More specifically, he states, "Tuition can be reduced drastically through the simple expedient of returning to the cost structures that existed at law schools until quite recently." He adds, "the ABA’s accreditation regime needs to be relaxed, to allow schools to employ larger numbers of adjunct faculty, given that competent adjunct faculty serve the valuable dual role of holding educational costs down, while conveying useful information to law students regarding the actual practice of law." Other proposals include reduction in tenure and tenure-track faculty, resumption of administrative duties by law faculty, reducing the level of library spending, foregoing building upgrades, reducing cross-subsidies of other university programs, and reducing clinical education through more externships. A more radical proposal would be to eliminate the third year of law school. An even more radical suggestion is to make law an undergraduate degree.
It is hard to disagree with Campos's thesis. American legal education is in a crisis due to high tuition, the lack of good jobs, high student debt, and an overproduction of lawyers. As I have said before, we need to break the structural constraints of the Langdellian bargain (see also here). It is also hard to dispute his reasons for the high cost of tuition, although I would add that some of these causes, such as the addition of legal writing classes and clinics, have been both beneficial and necessary to legal education reform.
While I agree with many of his suggestions for change, I disagree with some of them. This stems from the fact that I see two crises in legal education, while Campos sees only one. In addition to the structural crisis that Campos writes about, I (and many others) see a crisis in how we educate law students. We should educate law students to be practice ready, rather than graduates of an academic graduate program.
Consequently, I disagree with Campos's proposal that law schools cut down on clinics in favor of externships. I believe that law students get their best training in law clinics where they are supervised by expert teachers of clinical skills. I do not trust externships. The attorneys that provide the externships do not know anything about teaching law students. (Teaching is a skill that needs to be developed. (see here)) In general, I think law students need more practical training with teachers that are trained in providing practical training.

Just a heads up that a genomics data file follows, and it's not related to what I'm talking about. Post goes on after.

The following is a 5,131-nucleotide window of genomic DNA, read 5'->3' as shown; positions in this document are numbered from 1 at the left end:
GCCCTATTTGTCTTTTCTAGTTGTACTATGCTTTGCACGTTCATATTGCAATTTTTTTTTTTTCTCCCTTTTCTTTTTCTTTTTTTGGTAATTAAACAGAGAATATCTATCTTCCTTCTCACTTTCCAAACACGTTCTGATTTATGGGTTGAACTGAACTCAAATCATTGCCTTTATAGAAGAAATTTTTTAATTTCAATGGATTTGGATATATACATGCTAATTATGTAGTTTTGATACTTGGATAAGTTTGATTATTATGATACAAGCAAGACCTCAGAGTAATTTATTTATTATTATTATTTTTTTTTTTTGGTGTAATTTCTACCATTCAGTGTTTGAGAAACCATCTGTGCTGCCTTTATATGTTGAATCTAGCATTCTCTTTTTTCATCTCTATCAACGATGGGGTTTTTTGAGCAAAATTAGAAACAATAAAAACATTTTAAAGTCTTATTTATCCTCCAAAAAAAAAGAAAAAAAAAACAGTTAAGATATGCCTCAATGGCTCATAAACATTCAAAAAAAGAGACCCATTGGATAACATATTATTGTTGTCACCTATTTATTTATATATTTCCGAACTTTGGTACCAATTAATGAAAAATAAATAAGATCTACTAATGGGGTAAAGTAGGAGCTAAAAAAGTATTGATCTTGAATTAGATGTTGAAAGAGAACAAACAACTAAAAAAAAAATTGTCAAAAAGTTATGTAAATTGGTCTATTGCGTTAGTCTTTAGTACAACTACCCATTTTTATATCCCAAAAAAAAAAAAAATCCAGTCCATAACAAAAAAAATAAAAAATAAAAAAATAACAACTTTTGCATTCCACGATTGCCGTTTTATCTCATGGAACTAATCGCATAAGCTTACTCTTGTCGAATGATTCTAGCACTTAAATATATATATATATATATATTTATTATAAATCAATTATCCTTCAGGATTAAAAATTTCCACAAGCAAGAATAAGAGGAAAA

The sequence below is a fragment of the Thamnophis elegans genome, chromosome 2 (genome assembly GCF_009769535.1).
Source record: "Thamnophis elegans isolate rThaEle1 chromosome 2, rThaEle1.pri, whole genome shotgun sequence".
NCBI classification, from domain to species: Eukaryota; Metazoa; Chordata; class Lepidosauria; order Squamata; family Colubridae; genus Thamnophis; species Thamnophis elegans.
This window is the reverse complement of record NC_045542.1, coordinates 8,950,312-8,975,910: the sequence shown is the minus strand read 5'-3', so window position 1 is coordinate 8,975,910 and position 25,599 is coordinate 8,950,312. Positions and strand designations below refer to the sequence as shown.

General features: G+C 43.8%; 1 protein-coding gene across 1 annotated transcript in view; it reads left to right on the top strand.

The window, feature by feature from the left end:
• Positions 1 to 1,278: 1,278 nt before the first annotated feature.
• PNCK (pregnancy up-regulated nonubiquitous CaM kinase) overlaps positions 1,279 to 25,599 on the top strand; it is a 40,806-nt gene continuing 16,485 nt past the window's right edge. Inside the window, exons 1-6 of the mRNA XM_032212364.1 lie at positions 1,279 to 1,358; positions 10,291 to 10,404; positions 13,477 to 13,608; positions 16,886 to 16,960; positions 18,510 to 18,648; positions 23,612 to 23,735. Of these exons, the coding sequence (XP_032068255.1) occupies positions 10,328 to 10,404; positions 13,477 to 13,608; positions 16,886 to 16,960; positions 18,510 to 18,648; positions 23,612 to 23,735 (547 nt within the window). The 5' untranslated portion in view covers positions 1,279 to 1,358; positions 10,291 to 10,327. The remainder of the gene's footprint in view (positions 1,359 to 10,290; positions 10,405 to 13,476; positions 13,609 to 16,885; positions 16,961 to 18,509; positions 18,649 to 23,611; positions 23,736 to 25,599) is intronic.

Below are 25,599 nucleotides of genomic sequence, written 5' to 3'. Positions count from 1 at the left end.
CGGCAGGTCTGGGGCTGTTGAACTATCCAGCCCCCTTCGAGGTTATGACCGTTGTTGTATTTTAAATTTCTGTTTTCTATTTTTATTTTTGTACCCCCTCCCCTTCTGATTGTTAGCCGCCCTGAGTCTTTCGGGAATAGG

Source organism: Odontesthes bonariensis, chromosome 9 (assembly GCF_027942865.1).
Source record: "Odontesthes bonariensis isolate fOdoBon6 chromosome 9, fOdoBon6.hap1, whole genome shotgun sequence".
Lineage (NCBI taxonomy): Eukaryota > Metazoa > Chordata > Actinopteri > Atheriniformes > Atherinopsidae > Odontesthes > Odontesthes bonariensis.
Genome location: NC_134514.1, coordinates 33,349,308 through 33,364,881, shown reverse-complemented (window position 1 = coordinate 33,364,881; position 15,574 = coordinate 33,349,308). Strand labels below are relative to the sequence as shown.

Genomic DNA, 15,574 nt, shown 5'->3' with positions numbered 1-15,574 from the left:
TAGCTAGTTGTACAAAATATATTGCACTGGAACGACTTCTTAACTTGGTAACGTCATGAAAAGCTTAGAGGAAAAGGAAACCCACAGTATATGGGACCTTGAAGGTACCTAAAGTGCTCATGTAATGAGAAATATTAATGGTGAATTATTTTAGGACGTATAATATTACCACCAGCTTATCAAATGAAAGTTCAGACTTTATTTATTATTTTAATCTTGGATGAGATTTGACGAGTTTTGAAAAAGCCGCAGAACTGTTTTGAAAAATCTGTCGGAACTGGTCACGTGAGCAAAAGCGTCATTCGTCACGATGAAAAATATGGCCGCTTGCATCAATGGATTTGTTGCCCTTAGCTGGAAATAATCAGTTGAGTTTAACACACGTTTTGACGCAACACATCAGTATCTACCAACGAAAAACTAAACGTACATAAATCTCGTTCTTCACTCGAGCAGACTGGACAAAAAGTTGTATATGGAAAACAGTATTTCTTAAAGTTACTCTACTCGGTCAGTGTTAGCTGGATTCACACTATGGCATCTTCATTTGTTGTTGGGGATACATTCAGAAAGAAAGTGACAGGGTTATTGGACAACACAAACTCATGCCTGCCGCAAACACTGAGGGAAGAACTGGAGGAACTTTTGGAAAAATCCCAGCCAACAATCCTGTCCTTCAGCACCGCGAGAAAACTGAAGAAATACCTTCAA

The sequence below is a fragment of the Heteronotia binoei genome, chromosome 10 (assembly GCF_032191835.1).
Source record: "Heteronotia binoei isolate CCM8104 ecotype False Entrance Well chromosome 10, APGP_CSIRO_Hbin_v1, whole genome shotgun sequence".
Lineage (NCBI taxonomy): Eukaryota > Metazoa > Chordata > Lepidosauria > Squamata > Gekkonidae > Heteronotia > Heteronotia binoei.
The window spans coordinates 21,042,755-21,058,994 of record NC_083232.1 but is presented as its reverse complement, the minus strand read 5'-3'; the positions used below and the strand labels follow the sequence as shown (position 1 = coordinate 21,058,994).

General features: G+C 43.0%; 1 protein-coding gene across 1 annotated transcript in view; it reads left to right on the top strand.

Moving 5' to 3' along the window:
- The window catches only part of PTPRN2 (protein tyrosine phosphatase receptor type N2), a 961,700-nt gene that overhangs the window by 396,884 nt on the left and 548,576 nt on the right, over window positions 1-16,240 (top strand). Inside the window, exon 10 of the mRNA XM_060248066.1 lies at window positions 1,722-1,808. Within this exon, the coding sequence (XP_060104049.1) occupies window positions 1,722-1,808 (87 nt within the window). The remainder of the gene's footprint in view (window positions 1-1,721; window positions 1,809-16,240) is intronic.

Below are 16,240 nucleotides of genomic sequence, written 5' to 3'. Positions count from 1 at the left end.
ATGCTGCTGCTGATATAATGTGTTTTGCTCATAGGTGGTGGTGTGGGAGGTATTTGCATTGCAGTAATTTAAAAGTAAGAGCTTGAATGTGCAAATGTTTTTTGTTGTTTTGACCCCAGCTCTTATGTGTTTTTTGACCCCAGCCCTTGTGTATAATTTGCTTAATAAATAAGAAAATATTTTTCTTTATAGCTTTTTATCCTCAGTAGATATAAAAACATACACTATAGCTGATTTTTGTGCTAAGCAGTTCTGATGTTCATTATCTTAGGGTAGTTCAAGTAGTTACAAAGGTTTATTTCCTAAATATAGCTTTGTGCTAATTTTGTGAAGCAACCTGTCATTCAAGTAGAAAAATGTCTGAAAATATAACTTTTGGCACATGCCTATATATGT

I also disagree with Campos's proposal to eliminate the third year of law school. I do think that for the most part the current third year of law school is a waste of time and money. However, I do not believe that students would graduate with the skills they need to be successful attorneys after only two years. Instead, law schools should use the third year to better prepare students for practice, like some law schools, such as Washington & Lee, are already doing.
Finally, I disagree that law should become an undergraduate subject. Many law students are very unprepared for law school as it is; I can't image what it would be like if law students came in with no undergraduate training.
In sum, Campos has raised an inconvenient truth--that law schools cannot continue along their present path for much longer. While I disagree with some of Campos's solutions, other of his solutions, particularly fewer administrators, less publicity, and fewer new shiny buildings, could help. In addition to these, I would like to suggest loosening ABA rules to allow for different types of law schools. We need law schools that offer more practical training at a cheaper price. All law schools do not need to fit the same model. Similarly, if law schools could ignore the U.S. News rankings and become more student-centered, tuitions might come down. (Law schools wouldn't need to spend money just to move up in U.S. News.)
August 2, 2012 | Permalink